A collection of doodles, sketches, and scrap-paper designs by game developers around the world!
Game developers love brainstorming: they use notepads, whiteboards, napkins, Photoshop... anything they can dump ideas onto! They make calculations, lay out interfaces, doodle character designs, and collect their thoughts. Unfortunately, these glorious scraps almost always get thrown away, and rarely get looked at again. This is a creative museum where I collect and share the best of these scraps, to both preserve them and let them inspire others.
CLICK HERE TO SUBMIT YOUR OWN!
This is the last post from my game design blog which I’m wrapping up after 500 ideas because my brain has melted. It’s a totally immersive online man-servant game featuring no-holds barred butler-on-butler action. I think the industry is ready for this now…
Submitted by king baggot.
“Design of a resource gathering RTS-ish thing I’ve been thinking about.”
Submitted by Ben657.
Concept for the strange mutant played in What the Flush, a game made during a Jam.
Submitted by Matthieu “Sha” Sablier.
Usually I edit the posts down to just the best part of the submission, but this wall of text was so personal and awesome that I have to just post it as it arrived:
The First Video Game that I have Designed, Sketched!
What you see above is a sketch I draw back when I was about 4-5 years old. And it is actually a video game! All started when a cousin of mine gave me his Sega Master System II. Back then I wad delighted and so passionate about playing video games. It was like breath in - breath out to me. I could not stop thinking about it. I could not stop talking about it. It was the only video game console I had and I was loving it. Bundled with that console was the video game Alex Kidd in Miracle World. Countless and countless are the hours that I had spent playing this game, me and/with my family. It was indeed a miracle to me. Video games are always kindle my imagination and, this were not an exception, instead it was the beginning, what started all. Surely, it was not the first video game that I have played in my life, the first I think was Sneak n’ Peek on Atari 2600. But the previous mentioned game was not mine, but Alex Kidd was and so I could play it any time. Now, I have to mention another game that was so important as Alex Kidd and that was Sonic the Hedgehog. A friend of mine borrow that game to me for some time. Both of these games were the sparkle that kindle on me the fire of my desire to one day become a video game designer. Epilogically, what you see above is the product of the beginning of that desire. That sketch is heavily influenced and based on these two games: Alex Kidd and Sonic. I remember pausing from playing Sonic so I can adapt the design of this game (especially the design of the Factory Levels / Scrap Brain Zone) up to my sketch and also trying my best to copy all the detail. Not surprisingly, the design of my sketch it has one element that comes from Super Mario Bros. and that is the 3D transparent box as you can see. Years and years I was dreaming one day to design my own game. I remember I was day-dreaming (and maybe and night-dreaming) video games of my fantasy, with plot, levels, characters, animations et cetera. When I were telling people (especially kids of my age) that this is my dream and this is what I want to be when I will grow up, they were laughing at me, because they thought that is something that only “high-level” people can do, because it is so hard. It is hard. But today, thanks to all the tools we got in our hands, that is something plausible. Maybe you will not make something that will be in all major consoles and on the markets, but now there is an independent community out there that you can share your creations (even selling them), and thus you can be an independent video game developer and, by that way, fulfil your dream!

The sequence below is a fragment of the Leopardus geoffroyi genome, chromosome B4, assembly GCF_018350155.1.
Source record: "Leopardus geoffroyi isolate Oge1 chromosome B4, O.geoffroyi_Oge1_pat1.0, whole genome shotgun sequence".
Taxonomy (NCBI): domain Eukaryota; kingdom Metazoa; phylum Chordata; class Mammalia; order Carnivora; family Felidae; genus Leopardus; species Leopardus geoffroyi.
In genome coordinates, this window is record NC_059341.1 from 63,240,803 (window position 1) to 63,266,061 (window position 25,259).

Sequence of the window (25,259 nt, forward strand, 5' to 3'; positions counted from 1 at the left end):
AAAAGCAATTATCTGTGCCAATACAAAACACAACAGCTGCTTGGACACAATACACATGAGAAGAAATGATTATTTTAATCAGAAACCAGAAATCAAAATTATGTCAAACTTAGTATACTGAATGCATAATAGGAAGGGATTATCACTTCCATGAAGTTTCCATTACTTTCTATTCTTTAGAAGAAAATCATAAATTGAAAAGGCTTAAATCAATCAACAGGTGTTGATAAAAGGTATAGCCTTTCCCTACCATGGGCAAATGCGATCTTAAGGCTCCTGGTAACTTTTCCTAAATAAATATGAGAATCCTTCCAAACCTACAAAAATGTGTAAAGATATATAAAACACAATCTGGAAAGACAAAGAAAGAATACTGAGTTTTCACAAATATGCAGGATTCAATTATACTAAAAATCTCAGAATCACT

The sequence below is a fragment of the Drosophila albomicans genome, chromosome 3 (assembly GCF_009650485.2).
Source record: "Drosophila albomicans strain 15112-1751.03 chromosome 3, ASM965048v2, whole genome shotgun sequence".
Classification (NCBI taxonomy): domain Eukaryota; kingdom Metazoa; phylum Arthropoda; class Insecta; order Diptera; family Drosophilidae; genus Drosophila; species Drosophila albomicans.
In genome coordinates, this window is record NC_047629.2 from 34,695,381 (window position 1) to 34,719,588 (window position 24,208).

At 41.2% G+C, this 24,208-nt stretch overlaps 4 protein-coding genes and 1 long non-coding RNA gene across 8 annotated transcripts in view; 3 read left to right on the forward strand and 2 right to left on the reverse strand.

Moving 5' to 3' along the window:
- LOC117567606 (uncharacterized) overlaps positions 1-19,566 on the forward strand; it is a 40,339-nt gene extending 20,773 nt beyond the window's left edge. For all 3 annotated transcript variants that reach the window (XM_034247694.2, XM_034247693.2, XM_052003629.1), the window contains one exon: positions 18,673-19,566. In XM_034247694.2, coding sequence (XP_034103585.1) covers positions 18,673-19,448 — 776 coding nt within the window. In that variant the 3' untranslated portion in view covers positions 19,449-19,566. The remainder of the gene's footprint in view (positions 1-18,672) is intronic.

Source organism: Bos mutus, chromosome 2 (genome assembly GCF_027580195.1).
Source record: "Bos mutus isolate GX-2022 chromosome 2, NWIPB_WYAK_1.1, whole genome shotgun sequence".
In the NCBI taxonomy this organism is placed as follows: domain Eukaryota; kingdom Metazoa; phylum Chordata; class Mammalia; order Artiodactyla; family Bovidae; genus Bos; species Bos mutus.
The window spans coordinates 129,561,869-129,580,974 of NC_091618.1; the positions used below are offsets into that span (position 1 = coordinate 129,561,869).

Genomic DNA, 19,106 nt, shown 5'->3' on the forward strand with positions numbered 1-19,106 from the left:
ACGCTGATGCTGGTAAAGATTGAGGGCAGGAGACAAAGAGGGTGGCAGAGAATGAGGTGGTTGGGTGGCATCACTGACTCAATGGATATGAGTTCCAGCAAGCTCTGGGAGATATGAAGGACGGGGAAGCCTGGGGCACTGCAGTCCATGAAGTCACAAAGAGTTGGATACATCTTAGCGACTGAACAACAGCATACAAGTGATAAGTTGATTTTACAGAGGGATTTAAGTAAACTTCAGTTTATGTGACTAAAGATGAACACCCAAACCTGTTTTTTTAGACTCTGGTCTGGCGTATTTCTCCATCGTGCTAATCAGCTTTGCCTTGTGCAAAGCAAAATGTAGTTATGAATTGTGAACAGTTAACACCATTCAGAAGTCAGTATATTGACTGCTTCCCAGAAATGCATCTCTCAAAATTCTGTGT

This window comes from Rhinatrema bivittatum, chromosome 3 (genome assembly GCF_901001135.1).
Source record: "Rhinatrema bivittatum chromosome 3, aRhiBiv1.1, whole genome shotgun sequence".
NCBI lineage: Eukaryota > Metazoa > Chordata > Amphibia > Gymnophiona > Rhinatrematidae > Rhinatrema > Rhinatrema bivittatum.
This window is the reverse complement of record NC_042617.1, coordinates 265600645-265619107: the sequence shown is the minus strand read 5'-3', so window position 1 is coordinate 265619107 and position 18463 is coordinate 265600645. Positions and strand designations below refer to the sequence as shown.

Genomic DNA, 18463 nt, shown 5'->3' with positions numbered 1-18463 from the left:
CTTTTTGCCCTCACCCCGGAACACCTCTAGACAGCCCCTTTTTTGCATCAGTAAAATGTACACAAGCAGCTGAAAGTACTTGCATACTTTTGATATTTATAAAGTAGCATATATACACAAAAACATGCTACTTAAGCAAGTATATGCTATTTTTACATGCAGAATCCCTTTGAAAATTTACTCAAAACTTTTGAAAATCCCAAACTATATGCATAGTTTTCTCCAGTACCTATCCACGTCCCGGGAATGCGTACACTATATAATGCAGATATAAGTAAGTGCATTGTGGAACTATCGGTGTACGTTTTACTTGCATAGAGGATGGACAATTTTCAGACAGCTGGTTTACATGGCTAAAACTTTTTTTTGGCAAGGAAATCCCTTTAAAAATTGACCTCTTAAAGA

Submitted by Giorgio Sotiro.
“These are the first sketched I did to figure out what my main character is going to look like for my Flash game.”
Submitted by lumpybutt33.
“Sketches for a game I was working on with Richard Garfield that will probably never see the light of day … since it was such a simple game, I thought it wouldn’t hurt to make our own engine more-or-less from scratch, and never made a level editor. So we had to input the coordinates for the level’s physical geometry manually. That one on the right is what we went with. In hindsight, should have used Unity, but then I wouldn’t have these cute sketches!”
Submitted by (Jamie Fristrom)[http://happionlabs.com], Bellevue, WA
“Here’s a selection of pages from one of my game design moleskines. I usually add to it when I need a break from schoolwork or before I go to bed, and I try not to erase anything so I can see how my ideas have evolved. I’ve also started coloring the sketches when I can’t think of anything to add, which makes it more fun to leaf through. I use a fairly limited set of colored pencils for highlighting lecture notes, so there’s also the added challenge of trying to mix the colors I need.
I have six projects in this book, most of which are old projects I work on a little every now and then. These sketches are from three different projects. One is a platformer, the second is an action RPG and the third is fantasy/horror interactive fiction. Coincidentally, they share the same themes, namely death, resurrection and the afterlife.”
Submitted by Retinal Eclipse in Norway.
“My D&D World, actual physical map I handed my players, Hand drawn, colored, stained with tea bags, dried, charred and seared, rolled up and tied with twine.
I enjoy giving my players physical objects to hold when we play D&D, it helps them stay in character and immerse them in my world.”
Submitted by gamedesigngeek.